5 Business Vehicle Considerations You Need to Make

When using a vehicle for business purposes, there are a lot of things to consider. These include taxes, mileage deductions, depreciation expenses and whether to use a personal or business car.

Businesswoman gets out of a business car

Just like any aspect of your business and personal life, it is important to keep vehicle and other expenses separate. So before you start using a car for your business, address these five issues first.

1. The Driver

The driver is one of the most important things to consider when using a vehicle for business purposes. Will the owners, staff members or both drive the vehicle for business? Business owners obviously have more control over their driving behavior than that of staff members. Letting employees who have a bad driving record drive the business car can significantly affect your insurance rates.

Insurance rates increase when you provide coverage for your employees. You’ll also assume additional liability when you allow employees to drive for business purposes. Be sure your insurer understands the details of your situation so he or she can provide coverage that best suits your business needs.

2. Taxable Business Expenses

If you drive a vehicle for business use, you can deduct expenses you incur to run the car. The expenses must be documented and must be business-related to be deductible.

Common expenses that can be deducted include insurance, lease payments, gas, repairs and maintenance, vehicle registration fees, parking fees, and garage rent.

3. Financial Statements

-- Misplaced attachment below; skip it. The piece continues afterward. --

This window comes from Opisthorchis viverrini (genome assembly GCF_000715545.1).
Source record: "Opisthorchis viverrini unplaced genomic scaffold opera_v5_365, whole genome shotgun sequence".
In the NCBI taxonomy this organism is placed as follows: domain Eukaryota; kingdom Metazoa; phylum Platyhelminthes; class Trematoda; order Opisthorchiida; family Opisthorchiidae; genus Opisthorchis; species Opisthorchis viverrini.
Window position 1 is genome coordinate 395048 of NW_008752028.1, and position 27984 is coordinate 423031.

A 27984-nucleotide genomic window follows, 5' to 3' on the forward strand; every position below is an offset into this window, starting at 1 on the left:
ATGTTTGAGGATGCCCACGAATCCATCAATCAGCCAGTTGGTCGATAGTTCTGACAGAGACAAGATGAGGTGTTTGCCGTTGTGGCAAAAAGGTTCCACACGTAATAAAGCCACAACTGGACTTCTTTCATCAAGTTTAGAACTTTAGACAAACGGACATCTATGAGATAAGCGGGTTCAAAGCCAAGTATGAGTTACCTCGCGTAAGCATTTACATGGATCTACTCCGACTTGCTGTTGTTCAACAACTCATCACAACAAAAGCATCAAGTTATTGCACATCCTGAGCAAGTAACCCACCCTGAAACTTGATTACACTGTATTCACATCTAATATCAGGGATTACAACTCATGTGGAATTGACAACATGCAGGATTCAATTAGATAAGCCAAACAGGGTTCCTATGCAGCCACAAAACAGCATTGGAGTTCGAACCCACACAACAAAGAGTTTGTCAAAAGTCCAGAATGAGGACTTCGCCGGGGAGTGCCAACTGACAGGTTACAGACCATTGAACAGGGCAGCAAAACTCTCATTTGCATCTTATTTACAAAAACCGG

Financial statements show the value of assets owned by the business. This means that personal cars are not listed as assets. Automobiles that are business assets will have their cost, accumulated depreciation, and any related liability appear on the balance sheet.

4. Leasing vs Buying

The perennial question that many business owners ask when considering a business vehicle is to buy or to lease. There are several advantages to leasing a business vehicle over buying. For example, a lease payment is normally fully deductible as an expense on your business’s financial statement. However, buying or leasing depends on several factors including how much you want to spend on your monthly payments, the number of miles you will be driving each year, how long you want to keep the car and other factors that are specific to your business. Just be sure to take your time to research both options before making a decision.

If you’re considering leasing a vehicle, Intelligent Van Leasing is a great place to start your search. The company offers flexible leases at competitive prices and has a variety of vehicles to suit your business needs.

5. Property Taxes

Property tax, also known as ad valorem tax, is tax imposed on by a local or state tax authority based on the value of a car. It is determined by the property assessor based on the assessed value of the vehicle.

You can deduct property taxes paid during a financial year based on the assessed value. Portions of local benefit taxes that are deductible include maintenance, repairs and interest charges.

Explore these factors in greater depth before you start using an automobile for your business. Also, work with a tax expert to run the numbers before setting policies about the use of vehicles for business purposes.


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